When it comes to health care, we have 50 million Americans with no insurance today, and 45,000 Americans die each year because they don’t get to a doctor in time. Last year, as part of health care reform, I worked very hard to expand community health centers so that more and more low-and moderate-income people could walk into a doctor’s office, get health care, dental care, low-cost prescription drugs, mental health counseling. What is the Republican response to the health care crisis? They want to drastically cut-back funding for community health centers and deny primary health care to 11 million Americans.
For the poorest of the poor in our country, the Community Services Block Grants provide the infrastructure, the mechanism to get out emergency help for food, heat, housing and other very basic necessities of life. With homelessness and poverty increasing, the Republicans want to slash $405 million from the Community Services Block Grant Program.
In cold weather states like Vermont, where the weather can get to 20 below zero, home heating assistance is critically important. In fact it is a life and death issue. At a time when home heating oil costs are soaring, the Republicans want to cut $400 million from the Low-Income Home Energy Assistance Program.
After decades of progress cleaning up our air and water, and preventing much illness, the Republicans want to slash the EPA by 30 percent and undercut enforcement of the Clean Air Act and the Clean Water Act.
Republicans also want to cut the WIC program, which provides supplemental nutrition for women, infants, and children. They want to cut that by $750 million.
Everybody understands we have problems with education right now, including large dropout rates. At a time when states are laying off hundreds of thousands of teachers, Republicans want to cut $5 billion from the Department of Education.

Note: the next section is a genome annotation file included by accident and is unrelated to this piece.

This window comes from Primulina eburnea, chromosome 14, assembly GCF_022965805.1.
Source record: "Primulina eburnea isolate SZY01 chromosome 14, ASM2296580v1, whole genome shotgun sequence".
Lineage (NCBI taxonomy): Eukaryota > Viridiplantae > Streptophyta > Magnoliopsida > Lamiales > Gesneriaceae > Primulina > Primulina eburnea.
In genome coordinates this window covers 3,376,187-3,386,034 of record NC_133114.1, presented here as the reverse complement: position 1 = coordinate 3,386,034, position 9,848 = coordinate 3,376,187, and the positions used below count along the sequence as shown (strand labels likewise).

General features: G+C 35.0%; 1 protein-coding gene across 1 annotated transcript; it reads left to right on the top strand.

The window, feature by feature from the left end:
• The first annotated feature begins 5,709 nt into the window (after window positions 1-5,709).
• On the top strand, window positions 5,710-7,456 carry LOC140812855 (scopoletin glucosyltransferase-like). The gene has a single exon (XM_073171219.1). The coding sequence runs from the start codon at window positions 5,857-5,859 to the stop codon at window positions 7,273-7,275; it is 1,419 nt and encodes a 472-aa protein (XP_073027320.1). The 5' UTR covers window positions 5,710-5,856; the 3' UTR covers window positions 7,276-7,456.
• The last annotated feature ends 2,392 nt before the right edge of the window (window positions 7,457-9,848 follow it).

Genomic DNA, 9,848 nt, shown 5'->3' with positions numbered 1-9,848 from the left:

On and on and on it goes.
In my view, we do need to boldly address our deficit crisis, but we need to do it in a way that is fair — that is not on the backs of the sick, the elderly, the children and the poor. In other words, we need shared sacrifice. The wealthiest people in this country, who are now doing phenomenally well, are also going to have to help us with deficit reduction. That is why I introduced legislationwhich would place a 5.4 percent emergency surtax on income over $1 million. The revenue would go into an Emergency Deficit Reduction Fund. Just doing that – asking millionaires to pay a little bit more in taxes after all the huge tax breaks they have received — will bring in up to $50 billion a year.
I think that is a good idea, but it is not just me. An NBC News/Wall Street Journal poll recently asked the American people about the best ways to go forward on deficit reduction? Eighty-one percent of the American people believe it is totally acceptable or mostly acceptable to impose a surtax on millionaires to reduce the deficit. My legislation also would eliminate tax loopholes that enable the big oil companies from avoiding their fair share of taxes.
The American people get it. They understand that we cannot move toward deficit reduction just by cutting programs that working families, the middle class, and low-income people desperately need. They understand that serious, responsible deficit reduction requires shared sacrifice. They know that at a time when the top 1 percent earn more income than the bottom 50 percent, that when the effective tax rate for the rich is now lower than at any time in recent history, that it is absurd not to ask the wealthiest people in this country to provide additional revenue to help us lower the deficit.
The federal budget is not just a bunch of big numbers. It is the document that speaks to the values of our country, our national priorities and our hopes for the future. At a time when the gap between the very rich and everyone else is growing wider, it is a moral abomination to give more tax breaks to millionaires and billionaires, while cutting programs for the most vulnerable people in our society — the children, the elderly, the sick and the hungry. The Republican budget proposal must be defeated.